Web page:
Objective: We investigated whether previous treatment interruptions are associated with a raised risk of viral rebound in individuals who have attained virological suppression.
Methods: All patients achieving an undetectable viral load while on therapy were followed until viral rebound or the time of the last viral load. Poisson regression was used to describe the independent impact of treatment interruptions on rebound rates.
Results: A total of 12 977 patients from the United Kingdom Collaborative HIV Cohort (UK CHIC) Study achieved a viral load of less than 50 copies/ml. These patients contributed a total of 37 314 person-years of follow-up. The overall rebound rate was 8.07 (7.78, 8.36) per 100 person-years. In adjusted analyses, rates of viral rebound were up to 64% higher (rate ratio 1.64; 1.43, 1.88) in those who had previously interrupted therapy compared with those who had not. Patients who had interrupted at detectable viral loads had up to a 74% (1.74; 1.42, 2.14) higher chance of rebounding compared with those who had not interrupted with a detectable viral load. We found no evidence to suggest interrupting treatment at an undetectable viral load was associated with viral rebound.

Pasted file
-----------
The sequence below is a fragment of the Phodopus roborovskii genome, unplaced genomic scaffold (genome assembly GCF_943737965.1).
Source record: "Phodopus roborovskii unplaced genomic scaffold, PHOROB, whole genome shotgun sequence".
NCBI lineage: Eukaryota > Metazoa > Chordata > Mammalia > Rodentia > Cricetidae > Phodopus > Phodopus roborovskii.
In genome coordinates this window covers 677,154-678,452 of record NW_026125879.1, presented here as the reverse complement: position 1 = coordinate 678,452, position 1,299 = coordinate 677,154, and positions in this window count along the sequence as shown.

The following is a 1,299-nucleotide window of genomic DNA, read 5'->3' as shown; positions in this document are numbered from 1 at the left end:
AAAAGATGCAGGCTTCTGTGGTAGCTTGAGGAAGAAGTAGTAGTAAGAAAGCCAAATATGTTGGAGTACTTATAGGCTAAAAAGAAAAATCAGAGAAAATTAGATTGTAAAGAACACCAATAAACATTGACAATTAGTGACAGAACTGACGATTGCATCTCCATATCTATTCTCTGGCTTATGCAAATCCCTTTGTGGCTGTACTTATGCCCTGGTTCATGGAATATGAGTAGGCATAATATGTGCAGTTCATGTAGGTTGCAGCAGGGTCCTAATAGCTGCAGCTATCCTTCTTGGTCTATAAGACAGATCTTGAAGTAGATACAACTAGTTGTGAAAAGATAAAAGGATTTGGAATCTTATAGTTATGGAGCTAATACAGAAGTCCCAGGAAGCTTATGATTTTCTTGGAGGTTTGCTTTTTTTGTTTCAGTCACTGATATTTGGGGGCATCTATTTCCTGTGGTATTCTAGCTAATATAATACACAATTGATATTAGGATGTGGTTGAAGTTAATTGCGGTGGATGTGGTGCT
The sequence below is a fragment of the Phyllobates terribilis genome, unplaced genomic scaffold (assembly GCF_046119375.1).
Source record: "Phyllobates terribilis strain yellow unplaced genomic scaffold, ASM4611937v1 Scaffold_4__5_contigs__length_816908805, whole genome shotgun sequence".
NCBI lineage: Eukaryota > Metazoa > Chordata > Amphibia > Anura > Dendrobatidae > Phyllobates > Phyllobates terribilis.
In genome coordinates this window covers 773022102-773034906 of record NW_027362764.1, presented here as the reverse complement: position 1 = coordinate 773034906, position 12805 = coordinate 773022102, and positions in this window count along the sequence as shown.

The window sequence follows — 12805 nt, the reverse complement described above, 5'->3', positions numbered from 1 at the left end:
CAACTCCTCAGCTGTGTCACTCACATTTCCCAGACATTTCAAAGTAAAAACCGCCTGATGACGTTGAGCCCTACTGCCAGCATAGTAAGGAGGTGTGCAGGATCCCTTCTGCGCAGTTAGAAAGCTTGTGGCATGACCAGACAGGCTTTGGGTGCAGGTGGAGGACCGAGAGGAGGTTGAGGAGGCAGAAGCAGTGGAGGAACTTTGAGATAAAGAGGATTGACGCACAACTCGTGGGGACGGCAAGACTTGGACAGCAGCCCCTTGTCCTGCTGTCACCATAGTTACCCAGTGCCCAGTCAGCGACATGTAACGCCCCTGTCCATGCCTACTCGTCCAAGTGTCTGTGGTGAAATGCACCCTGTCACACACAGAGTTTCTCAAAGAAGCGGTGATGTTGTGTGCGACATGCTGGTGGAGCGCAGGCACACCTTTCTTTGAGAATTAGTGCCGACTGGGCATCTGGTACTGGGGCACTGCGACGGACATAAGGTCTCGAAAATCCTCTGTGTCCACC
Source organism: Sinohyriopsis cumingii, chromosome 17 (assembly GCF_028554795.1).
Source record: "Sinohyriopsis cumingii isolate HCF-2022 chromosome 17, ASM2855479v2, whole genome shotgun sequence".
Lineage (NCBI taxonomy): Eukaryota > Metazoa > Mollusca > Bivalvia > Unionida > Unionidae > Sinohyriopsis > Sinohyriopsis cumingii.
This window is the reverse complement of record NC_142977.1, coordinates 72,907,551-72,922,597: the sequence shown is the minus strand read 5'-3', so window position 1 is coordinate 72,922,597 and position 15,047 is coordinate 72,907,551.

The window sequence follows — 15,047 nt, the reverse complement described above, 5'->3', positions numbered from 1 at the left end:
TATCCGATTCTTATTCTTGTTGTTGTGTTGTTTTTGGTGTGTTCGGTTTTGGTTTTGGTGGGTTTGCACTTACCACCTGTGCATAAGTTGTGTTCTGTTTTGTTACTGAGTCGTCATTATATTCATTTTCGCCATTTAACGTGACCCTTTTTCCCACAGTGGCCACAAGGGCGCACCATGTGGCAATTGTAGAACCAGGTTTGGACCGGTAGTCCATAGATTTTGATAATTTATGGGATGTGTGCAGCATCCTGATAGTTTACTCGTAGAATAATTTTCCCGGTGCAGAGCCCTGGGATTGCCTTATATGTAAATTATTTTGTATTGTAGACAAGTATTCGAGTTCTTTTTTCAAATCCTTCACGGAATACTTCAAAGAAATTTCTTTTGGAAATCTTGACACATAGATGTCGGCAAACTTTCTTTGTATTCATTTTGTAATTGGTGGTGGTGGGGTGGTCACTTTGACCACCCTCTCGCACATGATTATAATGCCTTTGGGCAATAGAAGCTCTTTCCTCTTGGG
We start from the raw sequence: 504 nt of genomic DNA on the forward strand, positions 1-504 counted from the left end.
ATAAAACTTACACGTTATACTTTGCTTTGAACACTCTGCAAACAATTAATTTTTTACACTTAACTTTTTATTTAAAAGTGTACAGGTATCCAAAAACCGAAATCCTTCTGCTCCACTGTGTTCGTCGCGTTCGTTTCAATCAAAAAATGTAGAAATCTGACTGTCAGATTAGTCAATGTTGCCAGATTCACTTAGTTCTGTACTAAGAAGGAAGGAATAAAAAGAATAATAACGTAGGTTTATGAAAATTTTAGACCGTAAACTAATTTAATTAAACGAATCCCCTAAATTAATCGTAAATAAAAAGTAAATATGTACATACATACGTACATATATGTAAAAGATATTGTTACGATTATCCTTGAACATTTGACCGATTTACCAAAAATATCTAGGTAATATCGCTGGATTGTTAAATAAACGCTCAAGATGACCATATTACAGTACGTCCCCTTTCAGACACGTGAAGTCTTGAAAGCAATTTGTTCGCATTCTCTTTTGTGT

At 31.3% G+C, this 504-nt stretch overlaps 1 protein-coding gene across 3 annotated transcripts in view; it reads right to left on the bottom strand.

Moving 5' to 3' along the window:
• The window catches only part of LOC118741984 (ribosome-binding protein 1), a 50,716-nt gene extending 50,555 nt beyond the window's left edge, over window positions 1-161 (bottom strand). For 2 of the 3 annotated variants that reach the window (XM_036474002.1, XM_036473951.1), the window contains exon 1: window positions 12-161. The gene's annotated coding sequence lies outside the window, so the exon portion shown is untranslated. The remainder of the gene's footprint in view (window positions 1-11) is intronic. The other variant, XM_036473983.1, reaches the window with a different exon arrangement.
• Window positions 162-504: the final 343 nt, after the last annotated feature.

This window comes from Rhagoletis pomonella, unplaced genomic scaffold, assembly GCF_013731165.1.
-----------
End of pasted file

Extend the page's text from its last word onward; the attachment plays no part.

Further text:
Conclusion: Among patients with an undetectable viral load, having previously interrupted therapy while the viral load was detectable is associated with a raised risk of rebound.